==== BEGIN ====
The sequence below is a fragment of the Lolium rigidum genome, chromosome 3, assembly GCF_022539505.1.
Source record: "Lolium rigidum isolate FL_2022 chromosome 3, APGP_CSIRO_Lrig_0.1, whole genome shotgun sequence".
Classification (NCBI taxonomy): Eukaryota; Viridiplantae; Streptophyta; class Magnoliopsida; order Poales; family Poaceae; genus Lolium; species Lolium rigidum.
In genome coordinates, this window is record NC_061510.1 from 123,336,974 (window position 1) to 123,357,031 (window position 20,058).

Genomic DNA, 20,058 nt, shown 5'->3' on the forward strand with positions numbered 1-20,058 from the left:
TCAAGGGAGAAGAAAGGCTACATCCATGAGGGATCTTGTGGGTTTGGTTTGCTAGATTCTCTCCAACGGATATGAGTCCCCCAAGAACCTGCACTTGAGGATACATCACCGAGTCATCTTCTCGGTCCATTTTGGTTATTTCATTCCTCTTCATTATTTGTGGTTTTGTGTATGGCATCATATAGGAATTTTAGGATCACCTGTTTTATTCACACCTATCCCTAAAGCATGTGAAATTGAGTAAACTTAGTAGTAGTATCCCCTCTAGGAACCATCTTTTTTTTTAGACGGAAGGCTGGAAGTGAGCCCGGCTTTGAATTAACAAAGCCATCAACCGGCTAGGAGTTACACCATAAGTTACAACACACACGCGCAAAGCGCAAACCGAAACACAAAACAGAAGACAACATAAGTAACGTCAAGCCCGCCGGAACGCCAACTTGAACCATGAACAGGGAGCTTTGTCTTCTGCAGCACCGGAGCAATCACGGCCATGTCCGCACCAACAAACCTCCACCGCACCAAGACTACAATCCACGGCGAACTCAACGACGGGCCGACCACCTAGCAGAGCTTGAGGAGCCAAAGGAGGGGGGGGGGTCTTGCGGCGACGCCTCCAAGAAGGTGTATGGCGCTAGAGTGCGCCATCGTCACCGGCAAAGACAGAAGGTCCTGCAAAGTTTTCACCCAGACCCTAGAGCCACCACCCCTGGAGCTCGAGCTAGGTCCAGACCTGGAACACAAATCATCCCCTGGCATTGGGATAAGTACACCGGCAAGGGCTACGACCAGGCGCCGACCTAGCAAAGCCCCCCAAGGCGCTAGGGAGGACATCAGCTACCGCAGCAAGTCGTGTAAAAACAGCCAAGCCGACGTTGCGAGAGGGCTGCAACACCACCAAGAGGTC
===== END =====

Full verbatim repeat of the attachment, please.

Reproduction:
The sequence below is a fragment of the Lolium rigidum genome, chromosome 3, assembly GCF_022539505.1.
Source record: "Lolium rigidum isolate FL_2022 chromosome 3, APGP_CSIRO_Lrig_0.1, whole genome shotgun sequence".
Classification (NCBI taxonomy): Eukaryota; Viridiplantae; Streptophyta; class Magnoliopsida; order Poales; family Poaceae; genus Lolium; species Lolium rigidum.
In genome coordinates, this window is record NC_061510.1 from 123,336,974 (window position 1) to 123,357,031 (window position 20,058).

Genomic DNA, 20,058 nt, shown 5'->3' on the forward strand with positions numbered 1-20,058 from the left:
TCAAGGGAGAAGAAAGGCTACATCCATGAGGGATCTTGTGGGTTTGGTTTGCTAGATTCTCTCCAACGGATATGAGTCCCCCAAGAACCTGCACTTGAGGATACATCACCGAGTCATCTTCTCGGTCCATTTTGGTTATTTCATTCCTCTTCATTATTTGTGGTTTTGTGTATGGCATCATATAGGAATTTTAGGATCACCTGTTTTATTCACACCTATCCCTAAAGCATGTGAAATTGAGTAAACTTAGTAGTAGTATCCCCTCTAGGAACCATCTTTTTTTTTAGACGGAAGGCTGGAAGTGAGCCCGGCTTTGAATTAACAAAGCCATCAACCGGCTAGGAGTTACACCATAAGTTACAACACACACGCGCAAAGCGCAAACCGAAACACAAAACAGAAGACAACATAAGTAACGTCAAGCCCGCCGGAACGCCAACTTGAACCATGAACAGGGAGCTTTGTCTTCTGCAGCACCGGAGCAATCACGGCCATGTCCGCACCAACAAACCTCCACCGCACCAAGACTACAATCCACGGCGAACTCAACGACGGGCCGACCACCTAGCAGAGCTTGAGGAGCCAAAGGAGGGGGGGGGGTCTTGCGGCGACGCCTCCAAGAAGGTGTATGGCGCTAGAGTGCGCCATCGTCACCGGCAAAGACAGAAGGTCCTGCAAAGTTTTCACCCAGACCCTAGAGCCACCACCCCTGGAGCTCGAGCTAGGTCCAGACCTGGAACACAAATCATCCCCTGGCATTGGGATAAGTACACCGGCAAGGGCTACGACCAGGCGCCGACCTAGCAAAGCCCCCCAAGGCGCTAGGGAGGACATCAGCTACCGCAGCAAGTCGTGTAAAAACAGCCAAGCCGACGTTGCGAGAGGGCTGCAACACCACCAAGAGGTC